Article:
What is a Cornish artist's picture doing in Ipswich Town Hall?

Barry West

Barry West with the painting "Forging the Anchor" in Ipswich Town Hall. - Credit: Barry West

A Cornish art enthusiast has made a pilgrimage to the other side of the country to see a work by one of his home county's best-known artists that has been on the wall of Ipswich Town Hall for more than a century.

"Forging the Anchor" was painted by Stanhope Forbes in 1892. Although Irish by birth, he moved to Cornwall as a young man and was the guiding light of the Newlyn School of Artists who worked near Penzance. 

Forging the Anchor

Forging the Anchor is on show at Ipswich Town Hall - it can be seen on the stairs to the first floor. - Credit: Ipswich Council

The painting shows a group of Cornishmen forging an anchor - and local historians have tracked down those in the picture.

Barry West has studied the Newlyn Group and is helping to arrange an exhibition in Newlyn's Anchor Studio over the next few weeks. He has already tracked down the anchor in the painting which now has pride of place at the studio's entrance.

Until now he had never seen the original picture - but after he found out it was on the main staircase at Ipswich Town Hall he made the trip across the country to see it.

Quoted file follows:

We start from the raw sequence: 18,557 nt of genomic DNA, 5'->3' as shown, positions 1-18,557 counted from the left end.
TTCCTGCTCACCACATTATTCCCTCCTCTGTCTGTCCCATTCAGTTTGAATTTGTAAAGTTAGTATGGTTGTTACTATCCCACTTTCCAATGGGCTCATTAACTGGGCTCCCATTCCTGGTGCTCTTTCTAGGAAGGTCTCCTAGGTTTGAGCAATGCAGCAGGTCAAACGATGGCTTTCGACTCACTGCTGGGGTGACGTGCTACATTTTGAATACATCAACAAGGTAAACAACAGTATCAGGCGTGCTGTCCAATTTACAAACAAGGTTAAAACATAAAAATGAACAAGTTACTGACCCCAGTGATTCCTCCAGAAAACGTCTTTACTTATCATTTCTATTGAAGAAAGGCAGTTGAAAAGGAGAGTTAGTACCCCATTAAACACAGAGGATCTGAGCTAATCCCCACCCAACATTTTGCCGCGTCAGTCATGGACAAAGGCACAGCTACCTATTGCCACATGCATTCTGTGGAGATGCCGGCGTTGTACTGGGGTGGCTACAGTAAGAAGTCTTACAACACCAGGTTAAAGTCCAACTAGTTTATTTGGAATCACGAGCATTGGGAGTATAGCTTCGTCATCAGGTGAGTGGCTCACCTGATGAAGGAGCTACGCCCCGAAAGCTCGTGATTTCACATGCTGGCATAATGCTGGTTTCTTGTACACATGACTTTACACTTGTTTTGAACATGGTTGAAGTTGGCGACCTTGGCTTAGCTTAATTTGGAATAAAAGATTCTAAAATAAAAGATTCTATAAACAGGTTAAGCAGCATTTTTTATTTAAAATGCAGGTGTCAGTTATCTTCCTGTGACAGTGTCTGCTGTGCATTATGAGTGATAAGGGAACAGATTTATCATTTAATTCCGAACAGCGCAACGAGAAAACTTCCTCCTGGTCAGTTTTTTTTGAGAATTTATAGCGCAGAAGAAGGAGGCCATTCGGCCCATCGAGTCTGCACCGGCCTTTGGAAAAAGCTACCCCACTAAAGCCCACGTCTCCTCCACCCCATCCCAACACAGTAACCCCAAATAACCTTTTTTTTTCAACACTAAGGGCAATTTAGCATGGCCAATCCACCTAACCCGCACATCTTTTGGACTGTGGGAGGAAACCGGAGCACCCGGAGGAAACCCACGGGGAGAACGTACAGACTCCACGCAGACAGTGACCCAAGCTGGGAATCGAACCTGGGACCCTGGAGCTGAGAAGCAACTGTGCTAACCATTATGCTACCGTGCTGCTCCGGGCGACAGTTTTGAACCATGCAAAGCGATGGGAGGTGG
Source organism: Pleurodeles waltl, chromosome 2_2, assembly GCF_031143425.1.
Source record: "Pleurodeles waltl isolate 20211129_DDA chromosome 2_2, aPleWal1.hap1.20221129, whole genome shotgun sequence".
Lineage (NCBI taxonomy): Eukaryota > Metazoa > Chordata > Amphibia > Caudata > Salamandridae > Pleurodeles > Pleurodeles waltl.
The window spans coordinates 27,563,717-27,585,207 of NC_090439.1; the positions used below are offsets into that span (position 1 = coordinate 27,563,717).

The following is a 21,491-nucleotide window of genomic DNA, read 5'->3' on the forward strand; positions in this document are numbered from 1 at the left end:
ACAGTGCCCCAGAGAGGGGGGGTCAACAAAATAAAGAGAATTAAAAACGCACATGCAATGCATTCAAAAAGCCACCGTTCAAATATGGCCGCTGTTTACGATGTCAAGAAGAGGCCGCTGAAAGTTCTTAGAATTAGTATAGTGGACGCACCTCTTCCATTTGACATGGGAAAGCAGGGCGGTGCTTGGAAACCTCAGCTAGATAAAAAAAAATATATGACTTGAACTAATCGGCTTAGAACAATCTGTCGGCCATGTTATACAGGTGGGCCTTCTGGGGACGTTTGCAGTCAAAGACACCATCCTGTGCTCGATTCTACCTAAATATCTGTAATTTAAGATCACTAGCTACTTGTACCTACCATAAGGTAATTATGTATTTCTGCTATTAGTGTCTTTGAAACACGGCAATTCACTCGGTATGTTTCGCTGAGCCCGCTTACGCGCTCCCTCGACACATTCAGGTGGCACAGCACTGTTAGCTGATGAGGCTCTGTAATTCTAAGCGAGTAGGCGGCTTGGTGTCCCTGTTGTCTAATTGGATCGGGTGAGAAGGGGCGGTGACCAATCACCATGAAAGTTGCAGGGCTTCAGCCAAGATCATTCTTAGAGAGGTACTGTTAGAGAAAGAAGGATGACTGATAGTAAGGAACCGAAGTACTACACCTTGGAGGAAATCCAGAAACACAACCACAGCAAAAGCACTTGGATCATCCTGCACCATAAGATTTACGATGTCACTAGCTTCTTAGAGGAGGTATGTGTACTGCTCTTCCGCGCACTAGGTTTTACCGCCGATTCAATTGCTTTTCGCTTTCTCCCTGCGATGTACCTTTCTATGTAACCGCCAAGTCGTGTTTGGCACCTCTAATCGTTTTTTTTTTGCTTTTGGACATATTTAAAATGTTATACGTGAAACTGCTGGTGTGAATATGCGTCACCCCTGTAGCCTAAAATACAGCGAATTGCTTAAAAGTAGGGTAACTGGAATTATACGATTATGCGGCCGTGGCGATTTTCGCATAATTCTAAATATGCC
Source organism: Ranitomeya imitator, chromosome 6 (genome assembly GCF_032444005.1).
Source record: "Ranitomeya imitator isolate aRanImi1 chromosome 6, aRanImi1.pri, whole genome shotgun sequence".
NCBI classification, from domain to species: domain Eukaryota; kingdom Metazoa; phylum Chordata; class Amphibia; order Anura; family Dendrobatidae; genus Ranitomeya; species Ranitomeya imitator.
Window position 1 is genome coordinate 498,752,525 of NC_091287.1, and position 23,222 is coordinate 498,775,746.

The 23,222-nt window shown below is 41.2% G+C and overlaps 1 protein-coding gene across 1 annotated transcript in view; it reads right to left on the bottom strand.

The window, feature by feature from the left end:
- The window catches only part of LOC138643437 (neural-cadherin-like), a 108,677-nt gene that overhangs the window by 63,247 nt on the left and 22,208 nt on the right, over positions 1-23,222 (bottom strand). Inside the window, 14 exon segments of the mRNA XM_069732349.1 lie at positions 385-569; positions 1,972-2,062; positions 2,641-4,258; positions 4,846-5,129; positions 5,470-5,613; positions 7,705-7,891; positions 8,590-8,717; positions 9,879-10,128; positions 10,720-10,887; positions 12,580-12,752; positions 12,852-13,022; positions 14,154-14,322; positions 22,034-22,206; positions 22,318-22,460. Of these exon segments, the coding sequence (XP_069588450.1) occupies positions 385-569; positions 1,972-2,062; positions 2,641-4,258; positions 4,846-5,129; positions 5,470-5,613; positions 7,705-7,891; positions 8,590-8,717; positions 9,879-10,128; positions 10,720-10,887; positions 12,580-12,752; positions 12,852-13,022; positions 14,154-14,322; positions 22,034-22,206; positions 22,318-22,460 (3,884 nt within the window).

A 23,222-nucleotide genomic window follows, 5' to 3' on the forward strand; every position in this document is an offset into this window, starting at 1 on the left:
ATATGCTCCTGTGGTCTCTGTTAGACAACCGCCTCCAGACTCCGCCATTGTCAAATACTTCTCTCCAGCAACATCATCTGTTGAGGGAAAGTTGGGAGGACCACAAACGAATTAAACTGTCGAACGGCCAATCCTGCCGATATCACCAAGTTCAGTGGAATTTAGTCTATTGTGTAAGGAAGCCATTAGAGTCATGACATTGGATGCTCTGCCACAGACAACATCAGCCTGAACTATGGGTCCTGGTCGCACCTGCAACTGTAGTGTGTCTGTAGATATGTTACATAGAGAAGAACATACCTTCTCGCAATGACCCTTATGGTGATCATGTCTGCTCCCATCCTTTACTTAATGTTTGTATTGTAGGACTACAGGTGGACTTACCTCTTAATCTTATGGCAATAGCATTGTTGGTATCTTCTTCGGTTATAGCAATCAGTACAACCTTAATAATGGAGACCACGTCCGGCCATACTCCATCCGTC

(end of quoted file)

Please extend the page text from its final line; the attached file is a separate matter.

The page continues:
He was shown the painting by deputy mayor John Cook - and revealed it had arrived here about 21 years after it was painted.

He said: "It seems Ipswich bought the painting for £525 in 1913 using funds from the Felix Thornley Cobbold charity. That's interesting because shortly after it was painted it was sold for between a thousand and 1,200 guineas - so it had come down in price!"

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Mr West has already tracked down the anchor in the painting which now has pride of place outside the entrance to the Anchor Studio in Newlyn where the local artists worked.

Newlyn studio

Barry West with the original anchor outside the studio at Newlyn in Cornwall. - Credit: Barry West

Forbes lived in Newlyn most of his life and died there at the age of 90 in 1947.

Mr West was also shown a letter at the Ipswich Museum that had been sent by a Methodist Minister who had seen the painting in 1981. At the time the minister was 73 - and he said that of the young men in the picture were his uncles and his grandfather was in the background.